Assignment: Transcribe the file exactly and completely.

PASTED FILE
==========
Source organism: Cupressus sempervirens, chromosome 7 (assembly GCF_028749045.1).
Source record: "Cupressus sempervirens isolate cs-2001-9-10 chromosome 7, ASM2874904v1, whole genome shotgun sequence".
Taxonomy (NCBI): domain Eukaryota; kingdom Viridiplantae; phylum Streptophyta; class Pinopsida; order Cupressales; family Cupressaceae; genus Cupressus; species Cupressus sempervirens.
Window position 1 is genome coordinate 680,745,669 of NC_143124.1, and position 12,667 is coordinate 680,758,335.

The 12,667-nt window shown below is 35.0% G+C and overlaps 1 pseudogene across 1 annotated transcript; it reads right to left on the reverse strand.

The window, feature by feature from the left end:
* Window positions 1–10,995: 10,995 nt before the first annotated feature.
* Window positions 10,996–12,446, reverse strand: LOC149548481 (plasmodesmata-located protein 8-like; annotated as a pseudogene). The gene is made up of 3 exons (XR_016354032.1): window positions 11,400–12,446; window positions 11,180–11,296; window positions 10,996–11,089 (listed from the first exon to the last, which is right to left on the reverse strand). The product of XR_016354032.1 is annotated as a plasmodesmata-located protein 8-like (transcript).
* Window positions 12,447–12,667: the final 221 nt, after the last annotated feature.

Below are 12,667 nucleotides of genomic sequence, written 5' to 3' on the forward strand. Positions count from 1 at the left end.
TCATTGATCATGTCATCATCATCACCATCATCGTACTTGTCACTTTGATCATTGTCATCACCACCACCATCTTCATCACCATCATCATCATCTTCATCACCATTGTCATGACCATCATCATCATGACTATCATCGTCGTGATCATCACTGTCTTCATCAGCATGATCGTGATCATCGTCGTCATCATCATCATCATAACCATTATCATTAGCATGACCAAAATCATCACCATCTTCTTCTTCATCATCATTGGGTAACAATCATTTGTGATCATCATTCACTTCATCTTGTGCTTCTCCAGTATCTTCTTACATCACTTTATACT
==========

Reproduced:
Source organism: Cupressus sempervirens, chromosome 7 (assembly GCF_028749045.1).
Source record: "Cupressus sempervirens isolate cs-2001-9-10 chromosome 7, ASM2874904v1, whole genome shotgun sequence".
Taxonomy (NCBI): domain Eukaryota; kingdom Viridiplantae; phylum Streptophyta; class Pinopsida; order Cupressales; family Cupressaceae; genus Cupressus; species Cupressus sempervirens.
Window position 1 is genome coordinate 680,745,669 of NC_143124.1, and position 12,667 is coordinate 680,758,335.

The 12,667-nt window shown below is 35.0% G+C and overlaps 1 pseudogene across 1 annotated transcript; it reads right to left on the reverse strand.

The window, feature by feature from the left end:
* Window positions 1–10,995: 10,995 nt before the first annotated feature.
* Window positions 10,996–12,446, reverse strand: LOC149548481 (plasmodesmata-located protein 8-like; annotated as a pseudogene). The gene is made up of 3 exons (XR_016354032.1): window positions 11,400–12,446; window positions 11,180–11,296; window positions 10,996–11,089 (listed from the first exon to the last, which is right to left on the reverse strand). The product of XR_016354032.1 is annotated as a plasmodesmata-located protein 8-like (transcript).
* Window positions 12,447–12,667: the final 221 nt, after the last annotated feature.

Below are 12,667 nucleotides of genomic sequence, written 5' to 3' on the forward strand. Positions count from 1 at the left end.
TCATTGATCATGTCATCATCATCACCATCATCGTACTTGTCACTTTGATCATTGTCATCACCACCACCATCTTCATCACCATCATCATCATCTTCATCACCATTGTCATGACCATCATCATCATGACTATCATCGTCGTGATCATCACTGTCTTCATCAGCATGATCGTGATCATCGTCGTCATCATCATCATCATAACCATTATCATTAGCATGACCAAAATCATCACCATCTTCTTCTTCATCATCATTGGGTAACAATCATTTGTGATCATCATTCACTTCATCTTGTGCTTCTCCAGTATCTTCTTACATCACTTTATACT